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November 12, 2021 - 6:47pm

Legislators tentatively agree to keep property taxes flat -- dropping county tax rate for 2022 to $9.18 per thousand

Image result for genesee county ny sealThe Genesee County Legislature, during its final budget session on Wednesday at the Old County Courthouse, reached into their “unexpended fund balance” pocket to keep the property tax levy for the 2022 fiscal year at the same level as this year.

Lawmakers have tentatively agreed to add $678,519 to the $1,396,675 in reserves initially proposed by County Manager Matt Landers – action that will keep the tax levy at $31,451,727 and, more importantly, drop the property tax rate from the proposed $9.37 to $9.18.

The $9.18 rate represents a 6.3 percent decrease from the 2021 property tax rate of $9.80.

These changes in the spending plan will be considered by the legislature’s Ways & Means Committee next Wednesday and, upon approval, by the full legislature for a binding vote on Nov. 22.

Legislature Chair Rochelle Stein today said she was happy to report that her colleagues capitalized on the opportunity to keep the levy at the same rate “and still be able to fund the initiatives and the mandates that we have in front of us.”

“It's most important that we are able to do that by sharing most fairly across all of our constituencies and municipalities … and to be able to fund our operations and not take one penny more than we need from the taxpaying public.”

The lower tax rate will lessen the burden to varying degrees of property owners, many of whom saw their assessments go up over the past several months. For the median residential household in Genesee County assessed at $122,935 that did not have an assessment change from 2021, this will result in an annual net tax decrease of $76.22.

Stein said legislators have much to confront in terms of necessary and mandated projects, such as funding the new county jail, the Countywide Water Project and infrastructure.

“So, being able to do that really represents good hard thought of what we have to tackle in the future, especially funding the new positions at the county jail according to the (New York State) Commission of Correction, and also getting some of our departments right-sized,” she said.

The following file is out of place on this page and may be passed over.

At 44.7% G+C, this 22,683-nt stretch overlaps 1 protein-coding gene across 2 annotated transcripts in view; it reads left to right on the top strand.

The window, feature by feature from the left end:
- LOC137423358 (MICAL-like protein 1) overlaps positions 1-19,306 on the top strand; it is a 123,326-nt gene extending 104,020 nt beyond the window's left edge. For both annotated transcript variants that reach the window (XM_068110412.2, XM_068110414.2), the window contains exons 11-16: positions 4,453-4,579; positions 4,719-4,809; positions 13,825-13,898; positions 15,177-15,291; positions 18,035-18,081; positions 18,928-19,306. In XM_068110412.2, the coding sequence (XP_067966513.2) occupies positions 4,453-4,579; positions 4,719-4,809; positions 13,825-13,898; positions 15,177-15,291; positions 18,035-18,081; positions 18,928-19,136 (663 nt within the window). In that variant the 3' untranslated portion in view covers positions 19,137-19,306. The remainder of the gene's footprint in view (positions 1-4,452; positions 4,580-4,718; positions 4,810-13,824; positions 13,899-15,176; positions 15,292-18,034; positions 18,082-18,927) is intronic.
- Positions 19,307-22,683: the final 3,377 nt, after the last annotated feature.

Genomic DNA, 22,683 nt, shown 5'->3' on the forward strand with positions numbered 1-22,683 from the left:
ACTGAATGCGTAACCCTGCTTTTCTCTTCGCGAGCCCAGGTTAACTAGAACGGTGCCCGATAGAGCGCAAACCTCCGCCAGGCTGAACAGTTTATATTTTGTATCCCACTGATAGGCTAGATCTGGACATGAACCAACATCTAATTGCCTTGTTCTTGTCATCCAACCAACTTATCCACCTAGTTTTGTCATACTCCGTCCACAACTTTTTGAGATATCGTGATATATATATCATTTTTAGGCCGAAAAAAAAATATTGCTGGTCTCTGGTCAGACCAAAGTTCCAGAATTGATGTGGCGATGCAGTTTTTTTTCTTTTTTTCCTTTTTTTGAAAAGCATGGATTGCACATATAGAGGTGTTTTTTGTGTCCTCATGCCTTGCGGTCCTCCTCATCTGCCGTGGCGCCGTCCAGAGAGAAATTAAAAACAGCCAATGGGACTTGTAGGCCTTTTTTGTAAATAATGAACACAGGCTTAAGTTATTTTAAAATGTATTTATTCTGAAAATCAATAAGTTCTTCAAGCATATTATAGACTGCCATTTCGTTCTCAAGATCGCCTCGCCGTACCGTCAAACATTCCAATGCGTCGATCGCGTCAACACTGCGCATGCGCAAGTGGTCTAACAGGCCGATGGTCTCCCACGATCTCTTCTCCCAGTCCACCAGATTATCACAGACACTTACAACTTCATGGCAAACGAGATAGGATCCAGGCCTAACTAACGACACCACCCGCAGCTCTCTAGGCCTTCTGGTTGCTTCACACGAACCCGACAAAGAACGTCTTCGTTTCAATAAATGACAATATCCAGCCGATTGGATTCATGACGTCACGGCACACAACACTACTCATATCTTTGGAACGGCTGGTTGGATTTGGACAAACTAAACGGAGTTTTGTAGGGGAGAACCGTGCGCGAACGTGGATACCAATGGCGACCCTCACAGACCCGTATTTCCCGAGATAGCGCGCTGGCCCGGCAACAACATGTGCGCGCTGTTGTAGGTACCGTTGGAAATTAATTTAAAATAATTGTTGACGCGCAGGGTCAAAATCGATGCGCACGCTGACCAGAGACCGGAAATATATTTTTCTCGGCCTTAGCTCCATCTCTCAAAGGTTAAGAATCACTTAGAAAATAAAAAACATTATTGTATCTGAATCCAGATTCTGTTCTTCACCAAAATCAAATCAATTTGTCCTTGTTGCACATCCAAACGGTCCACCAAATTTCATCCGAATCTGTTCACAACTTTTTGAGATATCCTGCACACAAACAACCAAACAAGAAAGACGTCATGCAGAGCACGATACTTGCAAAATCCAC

The county also is continuing to commit $1 million from sales tax earnings to repair and maintain roads, bridges and culverts.

“Doing those types of investments in our infrastructure are just critical to making sure that we stay ahead of those big ticket items,” she said.

Landers said he supports the legislature’s decision, noting that about $2.5 million from the unexpended fund balance was used in the 2021 budget.

“As requested, I presented legislators with different scenarios and they honed in on the scenario of keeping the levy flat from last year,” Landers said. “There'll be no levy increase whatsoever, so it definitely was a good conversation.”

He said the legislature, which consistently has voted against overriding the New York State tax cap of around 2 percent, will have a bit more flexibility next year.

“We will have the ability to grow it (the cap) by an extra $480,000 because we didn’t take any of the allowable levy this year. That gives us time to see, between now and 12 months later, after getting more information about the water project and jail construction,” he said.

Landers said management and the legislature are at the mercy of the Commission of Correction, which has final say over the number of employees needed at the new jail on West Main Street Road (which is scheduled for the start of construction next spring).

“One of the biggest factors that is causing pause of our legislature in terms of concern is the CoC’s ability to dictate how many posts are in this new jail,” Landers said, explaining that each “post” represents about five positions. “Even with the jail designed -- even with virtual reality goggles so that an official can walk through the jail virtually and see where everything is -- the CoC won't make a determination on the posts until they physically walk into the jail.”

CoC officials could determine that more posts are required than have been budgeted for, Landers said, and each post would add $500,000 to the annual operating costs of the jail.

The county’s All Funds budget for 2022 totals $158,502,898, which is $15,298,219 more than the 2021 adopted All Funds budget.   The 2022 recommended General Fund (operating) budget is $119,394,176, which is $9,118,039 more than the 2021 adopted General Fund budget. 

Stein credited every legislator for making his or her voice heard in this process.

“It’s been really terrific working with nine independently-thinking people and coming to this same place in our budget and the consideration and a consensus,” she said. “So, I'm very proud to lead this group.”

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